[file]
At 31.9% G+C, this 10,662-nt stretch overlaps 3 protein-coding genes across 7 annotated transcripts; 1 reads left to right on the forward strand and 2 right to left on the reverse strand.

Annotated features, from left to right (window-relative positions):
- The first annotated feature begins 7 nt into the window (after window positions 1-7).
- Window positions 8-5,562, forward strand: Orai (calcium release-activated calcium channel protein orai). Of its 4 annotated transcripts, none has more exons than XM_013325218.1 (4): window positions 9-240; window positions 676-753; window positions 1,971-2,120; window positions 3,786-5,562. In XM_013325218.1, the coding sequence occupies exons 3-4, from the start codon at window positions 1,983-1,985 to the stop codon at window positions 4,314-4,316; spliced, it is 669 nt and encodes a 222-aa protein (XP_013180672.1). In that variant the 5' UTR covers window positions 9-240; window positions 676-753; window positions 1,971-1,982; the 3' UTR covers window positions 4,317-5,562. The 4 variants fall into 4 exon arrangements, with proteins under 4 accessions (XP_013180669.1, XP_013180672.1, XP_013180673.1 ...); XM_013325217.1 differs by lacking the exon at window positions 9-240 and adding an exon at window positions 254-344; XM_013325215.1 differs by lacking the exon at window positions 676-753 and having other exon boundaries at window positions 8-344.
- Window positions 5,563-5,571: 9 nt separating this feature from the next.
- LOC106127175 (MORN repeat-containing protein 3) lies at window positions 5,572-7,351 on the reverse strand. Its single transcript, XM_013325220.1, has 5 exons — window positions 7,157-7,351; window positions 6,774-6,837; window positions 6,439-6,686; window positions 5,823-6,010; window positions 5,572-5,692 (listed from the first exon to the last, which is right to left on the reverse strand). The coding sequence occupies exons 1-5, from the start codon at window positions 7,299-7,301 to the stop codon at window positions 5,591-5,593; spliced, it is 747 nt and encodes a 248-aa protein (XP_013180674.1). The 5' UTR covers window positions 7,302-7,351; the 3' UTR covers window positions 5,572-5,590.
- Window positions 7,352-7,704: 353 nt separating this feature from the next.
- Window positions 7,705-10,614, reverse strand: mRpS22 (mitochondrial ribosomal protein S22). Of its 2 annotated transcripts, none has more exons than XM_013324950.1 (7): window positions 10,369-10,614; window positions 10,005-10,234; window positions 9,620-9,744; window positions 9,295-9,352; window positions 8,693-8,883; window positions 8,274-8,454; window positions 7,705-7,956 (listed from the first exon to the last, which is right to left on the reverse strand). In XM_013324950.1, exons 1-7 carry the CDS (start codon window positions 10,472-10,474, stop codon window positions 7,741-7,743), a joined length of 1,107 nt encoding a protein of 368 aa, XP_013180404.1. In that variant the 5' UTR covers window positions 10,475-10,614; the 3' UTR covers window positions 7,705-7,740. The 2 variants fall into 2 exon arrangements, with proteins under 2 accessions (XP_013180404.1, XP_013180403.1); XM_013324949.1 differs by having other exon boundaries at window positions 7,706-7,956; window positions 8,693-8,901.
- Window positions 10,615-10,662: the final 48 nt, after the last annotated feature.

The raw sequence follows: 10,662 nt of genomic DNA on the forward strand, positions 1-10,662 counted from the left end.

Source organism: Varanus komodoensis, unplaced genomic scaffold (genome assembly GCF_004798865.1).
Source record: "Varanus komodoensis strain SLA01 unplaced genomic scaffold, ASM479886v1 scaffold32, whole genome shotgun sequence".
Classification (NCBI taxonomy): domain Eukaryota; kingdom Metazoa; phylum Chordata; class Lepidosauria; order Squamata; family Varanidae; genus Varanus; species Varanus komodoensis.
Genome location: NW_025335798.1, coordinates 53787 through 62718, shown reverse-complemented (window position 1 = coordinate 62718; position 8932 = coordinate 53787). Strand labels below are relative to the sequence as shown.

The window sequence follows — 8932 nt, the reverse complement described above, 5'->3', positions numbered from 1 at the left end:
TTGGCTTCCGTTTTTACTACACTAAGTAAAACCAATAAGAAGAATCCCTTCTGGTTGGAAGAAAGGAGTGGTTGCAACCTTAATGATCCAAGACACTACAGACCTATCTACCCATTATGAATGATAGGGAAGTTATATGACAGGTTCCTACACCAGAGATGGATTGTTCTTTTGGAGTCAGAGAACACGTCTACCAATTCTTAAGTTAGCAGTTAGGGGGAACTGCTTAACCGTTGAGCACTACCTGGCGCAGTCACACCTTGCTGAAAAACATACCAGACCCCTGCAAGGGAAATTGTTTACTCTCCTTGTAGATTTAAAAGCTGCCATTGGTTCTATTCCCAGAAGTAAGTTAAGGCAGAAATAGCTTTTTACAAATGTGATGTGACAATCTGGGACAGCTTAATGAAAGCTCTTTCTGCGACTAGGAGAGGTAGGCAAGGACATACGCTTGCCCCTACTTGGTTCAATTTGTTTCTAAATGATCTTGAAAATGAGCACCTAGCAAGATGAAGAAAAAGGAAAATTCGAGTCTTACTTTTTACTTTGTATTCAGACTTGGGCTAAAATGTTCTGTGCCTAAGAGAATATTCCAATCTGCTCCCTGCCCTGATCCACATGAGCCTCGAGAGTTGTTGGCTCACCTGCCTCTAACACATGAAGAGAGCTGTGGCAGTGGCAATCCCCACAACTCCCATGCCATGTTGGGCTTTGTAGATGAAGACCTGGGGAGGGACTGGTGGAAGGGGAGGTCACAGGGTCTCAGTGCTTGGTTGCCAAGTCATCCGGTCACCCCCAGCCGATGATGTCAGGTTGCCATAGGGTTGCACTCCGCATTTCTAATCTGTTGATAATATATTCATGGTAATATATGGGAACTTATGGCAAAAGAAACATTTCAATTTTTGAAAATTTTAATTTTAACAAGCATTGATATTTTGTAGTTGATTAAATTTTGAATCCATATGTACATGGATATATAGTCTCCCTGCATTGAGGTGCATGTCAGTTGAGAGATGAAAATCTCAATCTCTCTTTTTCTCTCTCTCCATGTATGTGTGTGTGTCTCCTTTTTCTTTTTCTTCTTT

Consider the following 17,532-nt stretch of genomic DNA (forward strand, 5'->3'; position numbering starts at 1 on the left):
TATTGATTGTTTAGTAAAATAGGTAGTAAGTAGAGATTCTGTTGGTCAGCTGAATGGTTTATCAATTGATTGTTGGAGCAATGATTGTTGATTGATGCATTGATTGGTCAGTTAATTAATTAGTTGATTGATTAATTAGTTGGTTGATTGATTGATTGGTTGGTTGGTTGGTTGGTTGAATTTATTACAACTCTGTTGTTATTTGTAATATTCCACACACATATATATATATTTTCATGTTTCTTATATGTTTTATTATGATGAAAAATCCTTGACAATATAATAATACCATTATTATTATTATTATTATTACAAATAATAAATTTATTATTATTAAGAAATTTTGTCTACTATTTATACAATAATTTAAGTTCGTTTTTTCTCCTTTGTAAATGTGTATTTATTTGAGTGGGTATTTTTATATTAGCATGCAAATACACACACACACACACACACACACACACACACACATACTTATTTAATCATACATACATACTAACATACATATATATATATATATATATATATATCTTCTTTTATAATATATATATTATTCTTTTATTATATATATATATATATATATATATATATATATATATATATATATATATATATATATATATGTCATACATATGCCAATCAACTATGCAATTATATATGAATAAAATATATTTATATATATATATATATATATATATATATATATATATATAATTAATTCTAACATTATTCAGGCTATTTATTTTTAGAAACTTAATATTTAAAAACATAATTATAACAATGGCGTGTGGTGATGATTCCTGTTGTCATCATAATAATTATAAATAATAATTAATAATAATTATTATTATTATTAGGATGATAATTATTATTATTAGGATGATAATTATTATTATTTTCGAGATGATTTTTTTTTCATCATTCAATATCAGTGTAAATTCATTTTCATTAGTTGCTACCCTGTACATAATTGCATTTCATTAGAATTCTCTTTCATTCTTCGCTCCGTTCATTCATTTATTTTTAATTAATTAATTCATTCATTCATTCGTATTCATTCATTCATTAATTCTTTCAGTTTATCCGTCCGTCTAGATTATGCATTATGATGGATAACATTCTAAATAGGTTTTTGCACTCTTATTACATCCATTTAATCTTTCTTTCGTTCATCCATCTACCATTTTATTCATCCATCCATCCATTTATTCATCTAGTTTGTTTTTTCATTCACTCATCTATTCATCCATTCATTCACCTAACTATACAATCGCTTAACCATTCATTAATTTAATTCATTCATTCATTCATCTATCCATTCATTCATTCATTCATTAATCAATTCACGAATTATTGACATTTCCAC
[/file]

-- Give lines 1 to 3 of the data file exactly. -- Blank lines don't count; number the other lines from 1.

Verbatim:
At 31.9% G+C, this 10,662-nt stretch overlaps 3 protein-coding genes across 7 annotated transcripts; 1 reads left to right on the forward strand and 2 right to left on the reverse strand.

Annotated features, from left to right (window-relative positions):
- The first annotated feature begins 7 nt into the window (after window positions 1-7).